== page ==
Dan Lepard - Wheat Cider Loaf


Makes one 550g-600g (baked weight) loaf

Dan Lepard portrait
A recipe by Dan Lepard.

In this new age where we’re either in a lockdown or feeling less inclined to travel, I find myself thinking more about the journey ingredients take to get from the field to my table. For the grain used to make flour it’s no exception. It used to be said up until not long ago that all of us, the world over, could only make fine bread from high-gluten Canadian wheat varieties. And we believed it, mostly, even though hundreds of years of evidence – from old master still life paintings through to the early days of photography – showed us images of great looking loaves of bread made from what today we’d call “Heritage Grain”. These grain varieties became almost extinct as their characteristic growing requirements, yield, colour, protein levels and natural sugars became less desirable to farmers, millers and most importantly the big buyers of grains around the world.

Even today many artisan bakers who would describe themselves as utterly traditional make bread that is wholly dependent on the extensibility, resilience and reliability of modern wheat varieties. But there is a new band of artisan bakers growing in number who are challenging this view and starting to celebrate older wheat varieties, with grain festivals around the world and, within the bakery, sourcing heirloom grains and having to mill them in-house just to explore these heritage grain’s characteristics.

Here at BakeryBits, together with renowned miller Shipton Mill, you can explore and enjoy these wheat varieties for yourself. The flour in each bag is skilfully milled by Shipton from over 150 varieties of mostly British heritage wheats organically grown together in the same field, as they would have been done in previous centuries. So, by using this flour you tap into those heritage wheats just as they would have been farmed in Britain before the modern industrialised hybrids took over.

These are delicate flours that require gentle handling during the rising process, as they have less resilient proteins, so they cannot be pushed to extremes like modern hybrid varieties. However, what you gain is a more complex flavour, potentially more diverse microflora in your sourdough and a real connection with the way dough would have handled and baked in other centuries.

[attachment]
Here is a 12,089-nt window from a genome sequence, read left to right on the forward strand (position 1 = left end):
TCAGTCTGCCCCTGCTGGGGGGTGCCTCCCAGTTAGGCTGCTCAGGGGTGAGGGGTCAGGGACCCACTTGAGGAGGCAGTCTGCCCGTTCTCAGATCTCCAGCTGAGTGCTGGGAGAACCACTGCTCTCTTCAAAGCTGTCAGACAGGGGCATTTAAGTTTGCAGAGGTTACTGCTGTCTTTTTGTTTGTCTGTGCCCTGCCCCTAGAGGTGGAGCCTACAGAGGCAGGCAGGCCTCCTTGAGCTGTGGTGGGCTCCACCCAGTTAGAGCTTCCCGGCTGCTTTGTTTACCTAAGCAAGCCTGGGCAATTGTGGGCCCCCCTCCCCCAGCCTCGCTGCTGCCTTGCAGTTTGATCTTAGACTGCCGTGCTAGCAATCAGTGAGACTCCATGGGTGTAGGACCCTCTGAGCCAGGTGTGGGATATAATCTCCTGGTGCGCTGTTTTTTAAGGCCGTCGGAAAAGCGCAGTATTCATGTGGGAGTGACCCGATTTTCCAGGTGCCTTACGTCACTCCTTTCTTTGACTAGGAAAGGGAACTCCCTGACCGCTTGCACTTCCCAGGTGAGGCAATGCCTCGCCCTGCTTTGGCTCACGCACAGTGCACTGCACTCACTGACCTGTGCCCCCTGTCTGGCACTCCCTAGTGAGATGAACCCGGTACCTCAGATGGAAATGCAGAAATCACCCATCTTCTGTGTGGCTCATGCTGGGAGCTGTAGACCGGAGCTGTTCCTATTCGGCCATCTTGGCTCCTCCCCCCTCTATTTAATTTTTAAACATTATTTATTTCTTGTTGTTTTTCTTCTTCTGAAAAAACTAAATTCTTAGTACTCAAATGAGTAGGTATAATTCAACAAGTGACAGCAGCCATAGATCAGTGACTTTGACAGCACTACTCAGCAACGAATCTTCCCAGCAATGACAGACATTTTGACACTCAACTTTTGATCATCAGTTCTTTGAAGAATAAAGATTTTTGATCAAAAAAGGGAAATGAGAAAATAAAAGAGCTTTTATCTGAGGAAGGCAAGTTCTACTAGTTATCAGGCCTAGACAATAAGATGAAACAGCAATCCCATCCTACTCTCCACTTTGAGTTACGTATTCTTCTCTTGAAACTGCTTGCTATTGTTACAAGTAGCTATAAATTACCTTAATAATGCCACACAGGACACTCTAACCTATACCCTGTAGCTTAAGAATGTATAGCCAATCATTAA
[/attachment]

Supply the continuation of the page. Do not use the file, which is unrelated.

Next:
Here I’ve kept it simple and combined Heritage Harvest organic roller-milled white flour with cider


  1. Pour the cider and water into a bowl, then sprinkle in the yeast. Whisk well until the yeast has dissolved.Dan Lepard - Wheat Cider Loaf - Cider
  2. Next add the Heritage Harvest Organic Roller-Milled White Flour and mix well so there are no obvious lumps.

    Cover the bowl, leave for 10 minutes then sprinkle on the salt and mix in lightly. The dough will be given many stretch and folds as it rises so this too will help distribute the salt through the dough. Cover and leave the bowl for 1 hour.
    Dan Lepard - Wheat Cider Loaf - Flour

  3. Lightly oil or wet your hand then stretch and fold the dough in the bowl. Repeat this at 1-hour intervals twice more or until you see clear signs to aeration in the bowl.
    Dan Lepard - Wheat Cider Loaf - Oil and Dough
  4. Next lightly dust the worktop with flour and shape the dough into an oval.
    Dan Lepard - Wheat Cider Loaf - Cider
    Leave this to rise in a cloth-lined banneton with the seam-side upwards, or as I’ve done here, use a flour-rubbed tea towel and a loaf tin as a makeshift proving basket.Dan Lepard - Wheat Cider Loaf - Dough
  5. If you want to develop the flavour and crust colour more you can also place the banneton with the dough in the fridge overnight, covered.

  6. To bake the loaf heat the oven to 220C fan, and have ready a tray or your baking dome. If your dough seems very soft and flowing in the basket you can place it in the freezer for 45 minutes to firm the outside crust, and this makes it more stable when you tip it onto the tray or baking dome base, and peel the cloth off the dough. Upturn the loaf onto the tray or base and slash it (then cover with the baking dome if you’re using one) then bake for 30 minutes with steam, then rotate the loaf on the tray (and remove the dome) and bake another 15 – 20 minutes until it’s the golden colour you prefer. Remove from the oven and leave to cool on a wire rack before slicing.Dan Lepard - Wheat Cider Loaf - Bread and Knife